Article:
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21 to 26 of 26 messages
20/03/2014 at 08:24

agree wholeheatedly, have  a bit of a tendency towardsdepression and sress myself, always used to have horses and go out walking in debyshire a lot being outside and treees and plannts always helped now i have my own garden and can't afford to ride i love being outside still and love the sense of achievement i get when i manage to make the garden look good, as a stay at home mum it's something i can do that astually may be noticed,it's nice to feel i can do something other than childcare laundry and housework!

20/03/2014 at 08:37

There is something about gardening, where even small amounts of effort, bring noticeable improvements. So when your mind is in a place, where you feel a failure in your life, a spell in the garden seems to provide evidence to the contrary.

20/03/2014 at 12:46

Great thread! As a panic attack / anxiety attack sufferer (though thankfully, largely under control right now), I've found that there is nothing more effective at lifting my spirits than spending time outside in the garden. And until quite recently I'd never had called myself an outdoor girl (perhaps though that's not living anywhere where I've had an oustide). And sometimes I don't even do anything. I simply take my cup of tea, and my cigarette outside, sit on the bench, watch and listen. Nothing more. I'm lucky that I live in a rural area I know but the sound of bird song, priceless. I also find that on days when I'm really struggling to get through, and so tired I could drop, that forcing myself outside and getting on with something, somehow, without fail, picks me up. If only they could write all of that on a prescription.....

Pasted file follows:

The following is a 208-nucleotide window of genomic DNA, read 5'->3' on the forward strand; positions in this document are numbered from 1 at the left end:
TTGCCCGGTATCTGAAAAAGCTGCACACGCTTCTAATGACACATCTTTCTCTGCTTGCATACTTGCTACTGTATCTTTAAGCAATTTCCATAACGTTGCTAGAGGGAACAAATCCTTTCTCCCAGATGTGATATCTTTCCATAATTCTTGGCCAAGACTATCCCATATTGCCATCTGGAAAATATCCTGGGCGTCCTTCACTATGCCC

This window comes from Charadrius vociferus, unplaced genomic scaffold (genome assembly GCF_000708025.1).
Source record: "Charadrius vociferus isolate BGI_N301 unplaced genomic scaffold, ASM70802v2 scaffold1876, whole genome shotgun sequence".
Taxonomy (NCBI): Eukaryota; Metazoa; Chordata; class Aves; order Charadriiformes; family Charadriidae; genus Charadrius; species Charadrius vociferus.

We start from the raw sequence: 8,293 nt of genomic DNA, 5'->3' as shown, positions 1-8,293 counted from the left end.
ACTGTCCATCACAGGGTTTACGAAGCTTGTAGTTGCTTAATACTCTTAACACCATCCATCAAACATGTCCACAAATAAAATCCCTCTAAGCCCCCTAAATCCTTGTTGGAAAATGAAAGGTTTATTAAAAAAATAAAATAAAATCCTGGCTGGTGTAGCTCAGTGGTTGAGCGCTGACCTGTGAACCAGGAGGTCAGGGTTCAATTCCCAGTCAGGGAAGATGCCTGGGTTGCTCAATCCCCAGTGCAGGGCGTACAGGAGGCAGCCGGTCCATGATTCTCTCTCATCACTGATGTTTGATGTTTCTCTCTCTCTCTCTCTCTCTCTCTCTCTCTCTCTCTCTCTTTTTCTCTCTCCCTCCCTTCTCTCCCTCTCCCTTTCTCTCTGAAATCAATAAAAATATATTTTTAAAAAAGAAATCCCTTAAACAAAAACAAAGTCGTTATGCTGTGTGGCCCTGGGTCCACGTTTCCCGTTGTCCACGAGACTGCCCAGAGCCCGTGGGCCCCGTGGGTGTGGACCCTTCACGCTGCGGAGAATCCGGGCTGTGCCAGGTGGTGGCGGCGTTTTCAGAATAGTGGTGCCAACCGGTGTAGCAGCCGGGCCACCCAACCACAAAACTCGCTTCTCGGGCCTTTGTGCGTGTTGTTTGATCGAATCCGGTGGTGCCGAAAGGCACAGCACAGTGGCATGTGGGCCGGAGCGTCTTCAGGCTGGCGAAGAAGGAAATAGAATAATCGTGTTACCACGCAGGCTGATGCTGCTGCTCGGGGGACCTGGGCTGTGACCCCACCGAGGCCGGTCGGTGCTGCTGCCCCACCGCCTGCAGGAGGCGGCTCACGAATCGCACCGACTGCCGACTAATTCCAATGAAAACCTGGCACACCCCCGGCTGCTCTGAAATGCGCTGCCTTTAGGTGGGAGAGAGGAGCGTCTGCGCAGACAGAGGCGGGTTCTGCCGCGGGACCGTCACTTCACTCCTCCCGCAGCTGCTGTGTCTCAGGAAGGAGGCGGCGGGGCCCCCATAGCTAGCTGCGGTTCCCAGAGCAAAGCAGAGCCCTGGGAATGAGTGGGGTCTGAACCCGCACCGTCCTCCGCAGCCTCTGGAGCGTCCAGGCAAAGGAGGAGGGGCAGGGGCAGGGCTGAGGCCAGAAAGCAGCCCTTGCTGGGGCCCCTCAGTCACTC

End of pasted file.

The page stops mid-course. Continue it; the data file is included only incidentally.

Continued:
20/03/2014 at 13:27

Some lovely observations on this thread. 

Gardening is all about patience but you can still see the smallest hint of progress each day. You've just got to look for it and enjoy it, however small it may be.

Personally I find that looking after my (small) garden is a great way of talking to the neighbours too. 3 houses surround mine and, with the exception of a hard winter, i'm in the garden talking to the neighbours most days. Human interaction is essential to good mental health and my garden helps me to interact with the people on my doorstep.

20/03/2014 at 14:36

This thread brought a lump to my  throat and I can especially relate to you Louise. I had my own horse for years, he was my escape from the stresses of the world and my non judge mental friend. Now he is gone after a dreadful accident and I decided not to get another due to rising costs and the commitment etc (although I now exercise a friends horse at weekends).  My garden has become more important to me than ever, and has never had so much time lavished on it, it was a bit neglected ! My hubby always says I look happier when I have been digging around in the dirt or potting up plants, and its also given so much pleasure to our elderly parents.

20/03/2014 at 16:21

bless you Gina, my old horse went to the big pasture in the sky just overe a year ago..aged 31!! i so wish my children could have met him, i'm trying to get my parents interested, dad not bothered at all, but likes to look at and especially to smell my garden

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21 to 26 of 26 messages